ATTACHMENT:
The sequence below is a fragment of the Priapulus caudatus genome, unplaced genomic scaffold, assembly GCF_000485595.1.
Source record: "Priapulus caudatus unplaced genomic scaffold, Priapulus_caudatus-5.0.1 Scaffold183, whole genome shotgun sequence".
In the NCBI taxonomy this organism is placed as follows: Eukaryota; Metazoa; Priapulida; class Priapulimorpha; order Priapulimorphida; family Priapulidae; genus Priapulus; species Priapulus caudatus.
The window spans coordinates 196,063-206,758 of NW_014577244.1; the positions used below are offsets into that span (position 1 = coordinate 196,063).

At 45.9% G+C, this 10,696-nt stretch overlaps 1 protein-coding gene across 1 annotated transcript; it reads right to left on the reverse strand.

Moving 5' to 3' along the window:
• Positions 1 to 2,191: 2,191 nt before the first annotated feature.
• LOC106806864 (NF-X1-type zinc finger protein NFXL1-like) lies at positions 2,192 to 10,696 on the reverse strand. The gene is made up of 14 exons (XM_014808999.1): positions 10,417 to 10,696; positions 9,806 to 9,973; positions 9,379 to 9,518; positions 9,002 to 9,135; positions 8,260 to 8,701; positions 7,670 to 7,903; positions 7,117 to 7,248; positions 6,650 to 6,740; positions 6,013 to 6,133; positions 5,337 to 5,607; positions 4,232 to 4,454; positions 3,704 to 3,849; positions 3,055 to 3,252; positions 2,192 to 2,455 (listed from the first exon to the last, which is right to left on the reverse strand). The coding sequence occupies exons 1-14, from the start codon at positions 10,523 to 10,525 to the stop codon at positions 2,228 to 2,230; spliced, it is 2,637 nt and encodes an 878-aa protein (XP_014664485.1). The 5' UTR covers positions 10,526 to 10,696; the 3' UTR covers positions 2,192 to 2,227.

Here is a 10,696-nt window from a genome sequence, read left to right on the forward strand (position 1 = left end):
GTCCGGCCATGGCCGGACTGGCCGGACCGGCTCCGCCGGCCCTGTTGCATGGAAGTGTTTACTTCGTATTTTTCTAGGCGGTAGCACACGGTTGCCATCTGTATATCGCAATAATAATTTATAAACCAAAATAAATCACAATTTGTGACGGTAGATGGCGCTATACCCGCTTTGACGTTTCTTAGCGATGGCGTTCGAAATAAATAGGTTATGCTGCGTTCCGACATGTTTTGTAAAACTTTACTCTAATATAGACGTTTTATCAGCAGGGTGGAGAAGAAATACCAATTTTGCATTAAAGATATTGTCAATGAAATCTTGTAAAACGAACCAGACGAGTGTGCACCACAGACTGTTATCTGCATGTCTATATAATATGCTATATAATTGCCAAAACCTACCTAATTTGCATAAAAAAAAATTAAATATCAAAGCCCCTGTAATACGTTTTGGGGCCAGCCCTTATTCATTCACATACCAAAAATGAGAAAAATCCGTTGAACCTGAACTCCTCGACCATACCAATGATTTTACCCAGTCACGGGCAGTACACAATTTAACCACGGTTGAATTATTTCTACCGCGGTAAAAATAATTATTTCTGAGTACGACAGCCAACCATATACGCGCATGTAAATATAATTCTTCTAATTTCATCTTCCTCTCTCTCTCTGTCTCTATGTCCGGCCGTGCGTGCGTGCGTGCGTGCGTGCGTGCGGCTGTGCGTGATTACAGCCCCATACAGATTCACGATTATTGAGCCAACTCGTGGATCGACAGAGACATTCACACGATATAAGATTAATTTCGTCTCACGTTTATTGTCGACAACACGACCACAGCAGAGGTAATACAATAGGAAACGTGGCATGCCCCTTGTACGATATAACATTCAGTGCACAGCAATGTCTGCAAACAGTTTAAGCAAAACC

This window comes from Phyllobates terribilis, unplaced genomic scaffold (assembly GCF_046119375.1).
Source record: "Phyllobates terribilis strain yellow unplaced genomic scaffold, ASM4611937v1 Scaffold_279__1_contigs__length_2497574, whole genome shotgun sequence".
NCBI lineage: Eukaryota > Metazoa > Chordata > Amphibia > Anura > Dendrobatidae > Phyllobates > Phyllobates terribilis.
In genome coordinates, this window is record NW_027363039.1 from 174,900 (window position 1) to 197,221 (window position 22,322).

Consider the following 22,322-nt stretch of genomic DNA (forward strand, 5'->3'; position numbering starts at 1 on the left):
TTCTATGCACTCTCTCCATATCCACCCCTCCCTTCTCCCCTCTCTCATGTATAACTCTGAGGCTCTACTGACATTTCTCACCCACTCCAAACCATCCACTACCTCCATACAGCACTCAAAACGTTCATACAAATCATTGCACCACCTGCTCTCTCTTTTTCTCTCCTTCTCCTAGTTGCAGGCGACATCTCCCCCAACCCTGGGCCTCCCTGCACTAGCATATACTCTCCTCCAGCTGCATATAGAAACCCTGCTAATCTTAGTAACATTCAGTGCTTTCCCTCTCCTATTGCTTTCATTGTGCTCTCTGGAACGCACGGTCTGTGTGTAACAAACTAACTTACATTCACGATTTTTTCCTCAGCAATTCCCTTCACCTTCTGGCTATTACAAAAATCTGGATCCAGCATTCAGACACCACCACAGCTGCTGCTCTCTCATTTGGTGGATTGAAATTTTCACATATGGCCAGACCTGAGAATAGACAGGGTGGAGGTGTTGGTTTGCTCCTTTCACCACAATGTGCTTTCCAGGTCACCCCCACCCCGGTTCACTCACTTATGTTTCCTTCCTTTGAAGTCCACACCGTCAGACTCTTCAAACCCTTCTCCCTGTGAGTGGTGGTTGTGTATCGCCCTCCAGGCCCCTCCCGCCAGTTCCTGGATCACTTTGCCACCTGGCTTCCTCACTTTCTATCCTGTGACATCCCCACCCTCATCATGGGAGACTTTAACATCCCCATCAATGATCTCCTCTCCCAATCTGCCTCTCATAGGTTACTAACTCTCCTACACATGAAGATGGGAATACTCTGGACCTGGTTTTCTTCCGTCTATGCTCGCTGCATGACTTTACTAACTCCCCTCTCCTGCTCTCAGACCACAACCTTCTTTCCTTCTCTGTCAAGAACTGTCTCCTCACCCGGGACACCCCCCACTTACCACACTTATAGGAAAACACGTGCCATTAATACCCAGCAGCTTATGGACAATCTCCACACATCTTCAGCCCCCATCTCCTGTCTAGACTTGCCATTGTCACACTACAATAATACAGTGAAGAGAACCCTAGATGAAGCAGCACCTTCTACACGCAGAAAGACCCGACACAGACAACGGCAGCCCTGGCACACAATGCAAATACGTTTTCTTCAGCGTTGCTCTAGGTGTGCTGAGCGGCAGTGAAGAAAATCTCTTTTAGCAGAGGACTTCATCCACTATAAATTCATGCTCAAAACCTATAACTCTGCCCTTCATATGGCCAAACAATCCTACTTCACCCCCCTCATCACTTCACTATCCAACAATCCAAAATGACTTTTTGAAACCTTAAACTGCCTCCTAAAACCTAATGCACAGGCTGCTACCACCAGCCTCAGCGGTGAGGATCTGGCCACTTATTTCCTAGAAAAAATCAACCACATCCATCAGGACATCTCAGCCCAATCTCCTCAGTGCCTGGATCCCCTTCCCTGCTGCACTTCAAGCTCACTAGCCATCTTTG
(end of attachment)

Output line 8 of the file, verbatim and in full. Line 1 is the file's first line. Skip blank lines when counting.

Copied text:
• LOC106806864 (NF-X1-type zinc finger protein NFXL1-like) lies at positions 2,192 to 10,696 on the reverse strand. The gene is made up of 14 exons (XM_014808999.1): positions 10,417 to 10,696; positions 9,806 to 9,973; positions 9,379 to 9,518; positions 9,002 to 9,135; positions 8,260 to 8,701; positions 7,670 to 7,903; positions 7,117 to 7,248; positions 6,650 to 6,740; positions 6,013 to 6,133; positions 5,337 to 5,607; positions 4,232 to 4,454; positions 3,704 to 3,849; positions 3,055 to 3,252; positions 2,192 to 2,455 (listed from the first exon to the last, which is right to left on the reverse strand). The coding sequence occupies exons 1-14, from the start codon at positions 10,523 to 10,525 to the stop codon at positions 2,228 to 2,230; spliced, it is 2,637 nt and encodes an 878-aa protein (XP_014664485.1). The 5' UTR covers positions 10,526 to 10,696; the 3' UTR covers positions 2,192 to 2,227.